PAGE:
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My doctor says my baby is "legally blind", what am I supposed to do?

Luckily, there are many resources for families whose children have visual impairments:

  1. at 1-800-250-2246 or http://www.dars.state.tx.us/ecis/index.shtml. Federal and state laws state that all babies from birth to 3 years with a suspected vision or hearing loss are eligible to receive early intervention services in their home or, at the parents' request, in another childcare setting. These services include but are not limited to services from a teacher of the visually impaired, a teacher of the hearing impaired, and physical, occupational, and speech therapists, depending on your child's individual needs. Initial assessments and your Individual Family Service Plan (IFSP) are developed within 45 days of referral.
  2. With parental permission, ECI refers your child to the local school district to receive the services of the teachers of the vision and hearing impaired. The certified teacher of students with visual impairments (TVI) is trained in helping you to understand the impact of a visual impairment and appropriate strategies to encourage your child to grow and learn. An assessment of your child's use of vision in her daily life, called a Functional Vision Evaluation, must be completed by this teacher and considered by the team when the IFSP is developed. More information about the Functional Vision Evaluation (also know as the functional vision assessment) is available at www.tsbvi.edu/Outreach/seehear/winter99/fva.htm.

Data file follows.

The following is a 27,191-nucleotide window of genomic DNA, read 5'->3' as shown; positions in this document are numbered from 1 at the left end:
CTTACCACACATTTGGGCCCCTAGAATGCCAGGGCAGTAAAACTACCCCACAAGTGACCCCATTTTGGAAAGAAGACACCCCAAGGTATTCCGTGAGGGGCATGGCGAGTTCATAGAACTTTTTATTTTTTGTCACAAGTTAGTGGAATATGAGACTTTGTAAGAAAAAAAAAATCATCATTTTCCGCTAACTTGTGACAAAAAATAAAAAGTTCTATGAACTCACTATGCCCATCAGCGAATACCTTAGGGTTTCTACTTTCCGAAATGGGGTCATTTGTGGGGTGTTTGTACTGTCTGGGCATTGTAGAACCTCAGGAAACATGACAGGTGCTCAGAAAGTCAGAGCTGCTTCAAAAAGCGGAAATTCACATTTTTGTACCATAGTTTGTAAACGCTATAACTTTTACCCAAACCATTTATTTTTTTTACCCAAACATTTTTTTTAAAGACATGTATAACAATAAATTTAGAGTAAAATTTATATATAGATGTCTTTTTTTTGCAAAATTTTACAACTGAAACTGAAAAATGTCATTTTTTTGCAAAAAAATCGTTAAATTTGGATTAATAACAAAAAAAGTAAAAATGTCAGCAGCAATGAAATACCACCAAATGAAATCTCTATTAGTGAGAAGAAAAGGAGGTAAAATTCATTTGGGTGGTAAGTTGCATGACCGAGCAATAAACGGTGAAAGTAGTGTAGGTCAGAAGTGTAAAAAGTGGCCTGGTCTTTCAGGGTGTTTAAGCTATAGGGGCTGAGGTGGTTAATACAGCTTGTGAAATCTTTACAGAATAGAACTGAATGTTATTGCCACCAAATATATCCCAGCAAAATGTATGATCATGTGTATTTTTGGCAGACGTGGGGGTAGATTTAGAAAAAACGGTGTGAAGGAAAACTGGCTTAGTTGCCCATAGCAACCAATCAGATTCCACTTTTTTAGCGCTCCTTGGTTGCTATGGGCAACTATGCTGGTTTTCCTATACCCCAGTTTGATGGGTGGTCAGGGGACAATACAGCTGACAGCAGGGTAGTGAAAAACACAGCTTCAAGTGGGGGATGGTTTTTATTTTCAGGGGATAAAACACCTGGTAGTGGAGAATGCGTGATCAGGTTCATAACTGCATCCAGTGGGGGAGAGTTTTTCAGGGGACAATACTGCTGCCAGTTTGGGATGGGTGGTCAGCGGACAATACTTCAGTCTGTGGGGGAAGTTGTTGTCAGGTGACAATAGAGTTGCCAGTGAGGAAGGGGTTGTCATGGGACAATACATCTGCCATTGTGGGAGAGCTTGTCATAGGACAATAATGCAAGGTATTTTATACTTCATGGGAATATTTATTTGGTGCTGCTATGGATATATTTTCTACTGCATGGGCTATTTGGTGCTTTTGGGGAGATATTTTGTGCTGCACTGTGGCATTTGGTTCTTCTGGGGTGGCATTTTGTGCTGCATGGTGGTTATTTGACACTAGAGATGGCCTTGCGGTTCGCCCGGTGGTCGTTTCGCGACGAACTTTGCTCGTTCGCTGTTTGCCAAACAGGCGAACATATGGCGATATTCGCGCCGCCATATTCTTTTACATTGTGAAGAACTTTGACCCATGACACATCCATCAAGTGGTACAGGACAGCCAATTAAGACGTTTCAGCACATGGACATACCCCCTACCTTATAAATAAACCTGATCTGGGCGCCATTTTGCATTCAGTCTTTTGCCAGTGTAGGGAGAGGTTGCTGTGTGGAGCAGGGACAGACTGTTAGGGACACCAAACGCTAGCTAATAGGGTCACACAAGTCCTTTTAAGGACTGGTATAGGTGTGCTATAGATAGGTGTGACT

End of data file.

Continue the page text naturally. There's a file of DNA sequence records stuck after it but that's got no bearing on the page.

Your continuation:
3. (formerly known as Texas Commission for the Blind) (TCB) office. You may contact them at 800-252-5204 or http://www.dars.state.tx.us/. A specialist with the Blind Children's Vocational Discovery & Development Program can assist you in finding appropriate services and resources for your family.
  4. You may also contact your Educational Service Center (ESC) to learn of local resources such as your Special Education Director and your Regional Consultant for children with visual impairments and deafblindness.

Where will my child go to school?

Placement issues will vary according to the age of your child.